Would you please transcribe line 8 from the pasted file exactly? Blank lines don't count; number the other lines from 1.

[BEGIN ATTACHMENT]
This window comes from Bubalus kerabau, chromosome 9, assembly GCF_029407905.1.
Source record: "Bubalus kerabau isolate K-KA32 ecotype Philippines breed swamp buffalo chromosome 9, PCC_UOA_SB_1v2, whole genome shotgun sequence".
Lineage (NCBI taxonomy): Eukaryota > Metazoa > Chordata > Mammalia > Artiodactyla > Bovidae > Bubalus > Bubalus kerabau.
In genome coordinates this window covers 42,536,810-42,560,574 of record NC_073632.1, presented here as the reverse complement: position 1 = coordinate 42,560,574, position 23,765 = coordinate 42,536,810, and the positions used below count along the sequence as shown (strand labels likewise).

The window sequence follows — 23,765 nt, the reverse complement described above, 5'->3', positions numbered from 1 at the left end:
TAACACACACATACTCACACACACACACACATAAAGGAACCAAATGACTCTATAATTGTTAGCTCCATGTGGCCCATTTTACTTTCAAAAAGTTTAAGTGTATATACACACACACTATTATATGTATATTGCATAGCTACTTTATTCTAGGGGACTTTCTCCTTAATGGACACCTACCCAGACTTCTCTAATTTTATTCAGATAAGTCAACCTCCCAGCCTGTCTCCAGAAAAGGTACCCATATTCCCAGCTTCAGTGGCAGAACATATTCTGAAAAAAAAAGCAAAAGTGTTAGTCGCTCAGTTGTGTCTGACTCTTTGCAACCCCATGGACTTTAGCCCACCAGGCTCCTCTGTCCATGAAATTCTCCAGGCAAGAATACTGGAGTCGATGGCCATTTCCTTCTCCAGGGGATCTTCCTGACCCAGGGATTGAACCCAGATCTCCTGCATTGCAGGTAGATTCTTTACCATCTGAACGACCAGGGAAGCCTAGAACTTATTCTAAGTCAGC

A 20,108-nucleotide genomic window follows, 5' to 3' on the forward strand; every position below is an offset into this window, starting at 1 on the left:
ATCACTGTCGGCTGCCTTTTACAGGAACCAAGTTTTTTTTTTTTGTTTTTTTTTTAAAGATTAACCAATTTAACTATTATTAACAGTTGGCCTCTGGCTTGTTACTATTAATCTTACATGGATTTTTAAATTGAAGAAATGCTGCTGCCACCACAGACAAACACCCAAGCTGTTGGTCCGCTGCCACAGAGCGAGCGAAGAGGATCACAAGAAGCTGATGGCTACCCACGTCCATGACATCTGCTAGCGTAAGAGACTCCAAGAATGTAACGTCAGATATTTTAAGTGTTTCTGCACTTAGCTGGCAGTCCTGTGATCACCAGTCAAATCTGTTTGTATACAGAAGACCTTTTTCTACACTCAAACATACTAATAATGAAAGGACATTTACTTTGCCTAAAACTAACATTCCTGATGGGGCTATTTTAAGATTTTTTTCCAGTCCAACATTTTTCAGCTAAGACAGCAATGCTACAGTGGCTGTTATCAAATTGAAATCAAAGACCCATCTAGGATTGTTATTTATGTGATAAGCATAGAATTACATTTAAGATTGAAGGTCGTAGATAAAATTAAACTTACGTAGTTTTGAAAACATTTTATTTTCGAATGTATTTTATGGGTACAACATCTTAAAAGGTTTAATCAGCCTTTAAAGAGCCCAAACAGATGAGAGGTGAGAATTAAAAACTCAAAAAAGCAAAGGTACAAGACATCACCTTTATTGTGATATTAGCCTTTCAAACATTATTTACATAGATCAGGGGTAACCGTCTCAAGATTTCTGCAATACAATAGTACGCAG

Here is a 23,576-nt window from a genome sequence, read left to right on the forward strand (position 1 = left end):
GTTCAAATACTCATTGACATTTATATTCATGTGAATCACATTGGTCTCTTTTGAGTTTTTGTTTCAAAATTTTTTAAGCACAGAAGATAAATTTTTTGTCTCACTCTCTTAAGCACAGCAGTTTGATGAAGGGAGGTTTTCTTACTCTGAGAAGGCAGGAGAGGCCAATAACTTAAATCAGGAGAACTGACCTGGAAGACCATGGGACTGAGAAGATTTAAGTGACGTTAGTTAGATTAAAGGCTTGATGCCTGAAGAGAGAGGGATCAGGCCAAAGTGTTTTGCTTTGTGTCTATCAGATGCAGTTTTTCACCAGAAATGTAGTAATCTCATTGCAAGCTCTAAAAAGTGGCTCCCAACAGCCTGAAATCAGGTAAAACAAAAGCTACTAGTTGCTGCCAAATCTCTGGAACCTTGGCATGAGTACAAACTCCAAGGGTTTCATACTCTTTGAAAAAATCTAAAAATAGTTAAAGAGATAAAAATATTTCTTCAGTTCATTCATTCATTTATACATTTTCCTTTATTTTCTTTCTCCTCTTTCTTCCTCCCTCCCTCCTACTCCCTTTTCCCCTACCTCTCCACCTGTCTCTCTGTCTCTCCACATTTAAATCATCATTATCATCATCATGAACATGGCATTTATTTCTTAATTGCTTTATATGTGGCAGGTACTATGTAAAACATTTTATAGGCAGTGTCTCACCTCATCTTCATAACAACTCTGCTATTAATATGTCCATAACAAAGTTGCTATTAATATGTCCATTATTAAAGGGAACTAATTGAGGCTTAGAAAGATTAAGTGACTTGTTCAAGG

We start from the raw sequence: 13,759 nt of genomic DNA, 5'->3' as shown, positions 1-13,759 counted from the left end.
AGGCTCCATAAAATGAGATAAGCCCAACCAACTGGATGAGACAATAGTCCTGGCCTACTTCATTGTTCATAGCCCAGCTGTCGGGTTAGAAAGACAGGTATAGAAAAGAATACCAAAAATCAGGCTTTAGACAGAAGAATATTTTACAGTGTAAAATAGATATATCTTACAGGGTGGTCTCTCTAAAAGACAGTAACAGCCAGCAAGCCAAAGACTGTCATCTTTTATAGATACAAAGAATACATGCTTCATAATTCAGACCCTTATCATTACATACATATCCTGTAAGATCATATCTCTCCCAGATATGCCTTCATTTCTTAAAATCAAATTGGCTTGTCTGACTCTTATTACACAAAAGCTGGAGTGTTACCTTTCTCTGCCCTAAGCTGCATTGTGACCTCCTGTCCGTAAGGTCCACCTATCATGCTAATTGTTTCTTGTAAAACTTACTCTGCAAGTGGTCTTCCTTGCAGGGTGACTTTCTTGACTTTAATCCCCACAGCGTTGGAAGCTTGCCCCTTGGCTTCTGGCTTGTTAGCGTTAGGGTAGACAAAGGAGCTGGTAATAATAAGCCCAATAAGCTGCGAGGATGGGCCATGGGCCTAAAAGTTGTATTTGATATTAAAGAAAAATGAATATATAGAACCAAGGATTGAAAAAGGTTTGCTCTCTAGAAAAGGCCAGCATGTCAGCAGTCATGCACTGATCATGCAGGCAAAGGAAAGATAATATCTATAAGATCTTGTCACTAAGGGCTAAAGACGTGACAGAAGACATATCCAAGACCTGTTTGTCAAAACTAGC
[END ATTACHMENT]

ATCACTGTCGGCTGCCTTTTACAGGAACCAAGTTTTTTTTTTTTGTTTTTTTTTTAAAGATTAACCAATTTAACTATTATTAACAGTTGGCCTCTGGCTTGTTACTATTAATCTTACATGGATTTTTAAATTGAAGAAATGCTGCTGCCACCACAGACAAACACCCAAGCTGTTGGTCCGCTGCCACAGAGCGAGCGAAGAGGATCACAAGAAGCTGATGGCTACCCACGTCCATGACATCTGCTAGCGTAAGAGACTCCAAGAATGTAACGTCAGATATTTTAAGTGTTTCTGCACTTAGCTGGCAGTCCTGTGATCACCAGTCAAATCTGTTTGTATACAGAAGACCTTTTTCTACACTCAAACATACTAATAATGAAAGGACATTTACTTTGCCTAAAACTAACATTCCTGATGGGGCTATTTTAAGATTTTTTTCCAGTCCAACATTTTTCAGCTAAGACAGCAATGCTACAGTGGCTGTTATCAAATTGAAATCAAAGACCCATCTAGGATTGTTATTTATGTGATAAGCATAGAATTACATTTAAGATTGAAGGTCGTAGATAAAATTAAACTTACGTAGTTTTGAAAACATTTTATTTTCGAATGTATTTTATGGGTACAACATCTTAAAAGGTTTAATCAGCCTTTAAAGAGCCCAAACAGATGAGAGGTGAGAATTAAAAACTCAAAAAAGCAAAGGTACAAGACATCACCTTTATTGTGATATTAGCCTTTCAAACATTATTTACATAGATCAGGGGTAACCGTCTCAAGATTTCTGCAATACAATAGTACGCAG